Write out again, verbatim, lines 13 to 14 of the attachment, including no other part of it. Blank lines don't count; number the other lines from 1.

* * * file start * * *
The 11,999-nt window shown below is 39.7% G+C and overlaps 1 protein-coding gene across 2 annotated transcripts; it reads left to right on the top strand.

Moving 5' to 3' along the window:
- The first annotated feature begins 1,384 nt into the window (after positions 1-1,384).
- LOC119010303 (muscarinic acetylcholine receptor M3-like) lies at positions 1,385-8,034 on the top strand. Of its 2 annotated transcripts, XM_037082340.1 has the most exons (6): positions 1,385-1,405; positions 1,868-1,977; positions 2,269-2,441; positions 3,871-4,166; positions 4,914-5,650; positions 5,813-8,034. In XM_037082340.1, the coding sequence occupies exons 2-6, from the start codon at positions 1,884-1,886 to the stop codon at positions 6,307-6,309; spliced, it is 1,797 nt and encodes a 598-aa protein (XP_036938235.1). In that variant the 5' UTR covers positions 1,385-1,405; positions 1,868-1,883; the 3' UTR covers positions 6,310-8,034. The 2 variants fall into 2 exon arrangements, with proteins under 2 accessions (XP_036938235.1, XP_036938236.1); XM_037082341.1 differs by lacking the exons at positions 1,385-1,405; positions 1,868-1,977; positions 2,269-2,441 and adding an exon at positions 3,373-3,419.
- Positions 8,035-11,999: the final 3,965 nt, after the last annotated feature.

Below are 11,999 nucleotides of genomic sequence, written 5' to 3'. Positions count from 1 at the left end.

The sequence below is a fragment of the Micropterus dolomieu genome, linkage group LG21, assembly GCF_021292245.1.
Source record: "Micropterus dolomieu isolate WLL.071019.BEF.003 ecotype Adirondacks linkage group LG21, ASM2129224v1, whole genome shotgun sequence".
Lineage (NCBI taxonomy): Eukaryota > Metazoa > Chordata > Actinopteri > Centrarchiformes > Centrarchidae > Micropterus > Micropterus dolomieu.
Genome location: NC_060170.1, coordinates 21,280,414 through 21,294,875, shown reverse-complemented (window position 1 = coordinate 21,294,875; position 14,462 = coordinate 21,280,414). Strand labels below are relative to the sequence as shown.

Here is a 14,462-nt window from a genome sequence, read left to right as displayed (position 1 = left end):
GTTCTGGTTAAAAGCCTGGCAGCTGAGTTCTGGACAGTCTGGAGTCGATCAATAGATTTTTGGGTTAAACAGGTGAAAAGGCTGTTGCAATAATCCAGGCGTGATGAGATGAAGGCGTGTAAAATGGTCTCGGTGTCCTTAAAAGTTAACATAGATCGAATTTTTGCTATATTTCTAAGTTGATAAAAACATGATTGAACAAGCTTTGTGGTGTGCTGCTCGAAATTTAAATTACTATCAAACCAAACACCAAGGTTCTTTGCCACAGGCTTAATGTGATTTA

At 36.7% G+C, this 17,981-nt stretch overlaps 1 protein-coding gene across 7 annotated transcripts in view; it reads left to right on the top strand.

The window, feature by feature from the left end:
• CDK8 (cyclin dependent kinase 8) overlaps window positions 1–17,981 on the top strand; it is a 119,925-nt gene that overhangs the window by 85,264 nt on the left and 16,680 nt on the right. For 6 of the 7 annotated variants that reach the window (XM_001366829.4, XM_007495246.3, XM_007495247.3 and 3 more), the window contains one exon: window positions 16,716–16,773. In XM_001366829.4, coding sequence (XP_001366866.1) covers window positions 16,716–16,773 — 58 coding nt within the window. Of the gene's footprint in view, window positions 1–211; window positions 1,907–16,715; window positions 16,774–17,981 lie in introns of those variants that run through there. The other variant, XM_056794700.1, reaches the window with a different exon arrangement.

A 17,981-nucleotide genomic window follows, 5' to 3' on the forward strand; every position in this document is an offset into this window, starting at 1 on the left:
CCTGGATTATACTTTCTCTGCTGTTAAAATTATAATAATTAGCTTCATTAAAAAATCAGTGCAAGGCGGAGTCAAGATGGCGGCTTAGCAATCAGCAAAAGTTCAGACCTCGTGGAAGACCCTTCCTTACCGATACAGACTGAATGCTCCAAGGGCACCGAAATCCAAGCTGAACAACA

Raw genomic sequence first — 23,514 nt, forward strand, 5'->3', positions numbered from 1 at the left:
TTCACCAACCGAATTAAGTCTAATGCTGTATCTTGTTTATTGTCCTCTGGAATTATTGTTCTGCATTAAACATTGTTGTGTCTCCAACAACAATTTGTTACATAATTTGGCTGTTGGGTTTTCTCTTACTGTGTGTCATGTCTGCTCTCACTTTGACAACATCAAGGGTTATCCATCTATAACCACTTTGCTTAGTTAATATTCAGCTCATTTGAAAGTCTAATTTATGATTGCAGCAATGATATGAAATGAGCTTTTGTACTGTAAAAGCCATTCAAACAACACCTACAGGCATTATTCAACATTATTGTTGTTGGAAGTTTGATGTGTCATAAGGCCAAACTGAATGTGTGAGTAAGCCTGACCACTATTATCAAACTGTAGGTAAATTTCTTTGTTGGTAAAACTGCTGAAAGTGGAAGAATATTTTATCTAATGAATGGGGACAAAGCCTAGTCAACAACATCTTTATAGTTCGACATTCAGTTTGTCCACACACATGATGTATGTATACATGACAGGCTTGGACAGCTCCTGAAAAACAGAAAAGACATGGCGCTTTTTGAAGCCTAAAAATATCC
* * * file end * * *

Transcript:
At 36.7% G+C, this 17,981-nt stretch overlaps 1 protein-coding gene across 7 annotated transcripts in view; it reads left to right on the top strand.

The window, feature by feature from the left end: